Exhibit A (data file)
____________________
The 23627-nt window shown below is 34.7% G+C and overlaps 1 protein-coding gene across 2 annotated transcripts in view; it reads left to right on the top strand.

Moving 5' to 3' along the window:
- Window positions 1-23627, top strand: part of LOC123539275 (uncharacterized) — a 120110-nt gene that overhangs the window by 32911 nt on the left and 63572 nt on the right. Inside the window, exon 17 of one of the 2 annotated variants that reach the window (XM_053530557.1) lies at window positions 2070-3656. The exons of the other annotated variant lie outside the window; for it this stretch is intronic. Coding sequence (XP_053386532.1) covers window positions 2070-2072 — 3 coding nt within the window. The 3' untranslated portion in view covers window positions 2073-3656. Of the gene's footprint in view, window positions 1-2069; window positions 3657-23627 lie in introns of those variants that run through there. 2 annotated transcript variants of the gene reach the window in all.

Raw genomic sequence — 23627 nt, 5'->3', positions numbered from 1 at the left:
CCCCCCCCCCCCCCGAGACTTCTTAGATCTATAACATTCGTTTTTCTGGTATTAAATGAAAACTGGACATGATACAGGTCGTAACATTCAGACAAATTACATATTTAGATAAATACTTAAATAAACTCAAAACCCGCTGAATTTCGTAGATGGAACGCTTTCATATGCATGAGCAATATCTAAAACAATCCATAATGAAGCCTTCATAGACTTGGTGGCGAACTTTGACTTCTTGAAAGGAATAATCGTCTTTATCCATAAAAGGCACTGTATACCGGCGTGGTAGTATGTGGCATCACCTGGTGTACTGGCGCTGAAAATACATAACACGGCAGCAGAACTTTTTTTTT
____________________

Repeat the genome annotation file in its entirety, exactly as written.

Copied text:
The 23627-nt window shown below is 34.7% G+C and overlaps 1 protein-coding gene across 2 annotated transcripts in view; it reads left to right on the top strand.

Moving 5' to 3' along the window:
- Window positions 1-23627, top strand: part of LOC123539275 (uncharacterized) — a 120110-nt gene that overhangs the window by 32911 nt on the left and 63572 nt on the right. Inside the window, exon 17 of one of the 2 annotated variants that reach the window (XM_053530557.1) lies at window positions 2070-3656. The exons of the other annotated variant lie outside the window; for it this stretch is intronic. Coding sequence (XP_053386532.1) covers window positions 2070-2072 — 3 coding nt within the window. The 3' untranslated portion in view covers window positions 2073-3656. Of the gene's footprint in view, window positions 1-2069; window positions 3657-23627 lie in introns of those variants that run through there. 2 annotated transcript variants of the gene reach the window in all.

Raw genomic sequence — 23627 nt, 5'->3', positions numbered from 1 at the left:
CCCCCCCCCCCCCCGAGACTTCTTAGATCTATAACATTCGTTTTTCTGGTATTAAATGAAAACTGGACATGATACAGGTCGTAACATTCAGACAAATTACATATTTAGATAAATACTTAAATAAACTCAAAACCCGCTGAATTTCGTAGATGGAACGCTTTCATATGCATGAGCAATATCTAAAACAATCCATAATGAAGCCTTCATAGACTTGGTGGCGAACTTTGACTTCTTGAAAGGAATAATCGTCTTTATCCATAAAAGGCACTGTATACCGGCGTGGTAGTATGTGGCATCACCTGGTGTACTGGCGCTGAAAATACATAACACGGCAGCAGAACTTTTTTTTT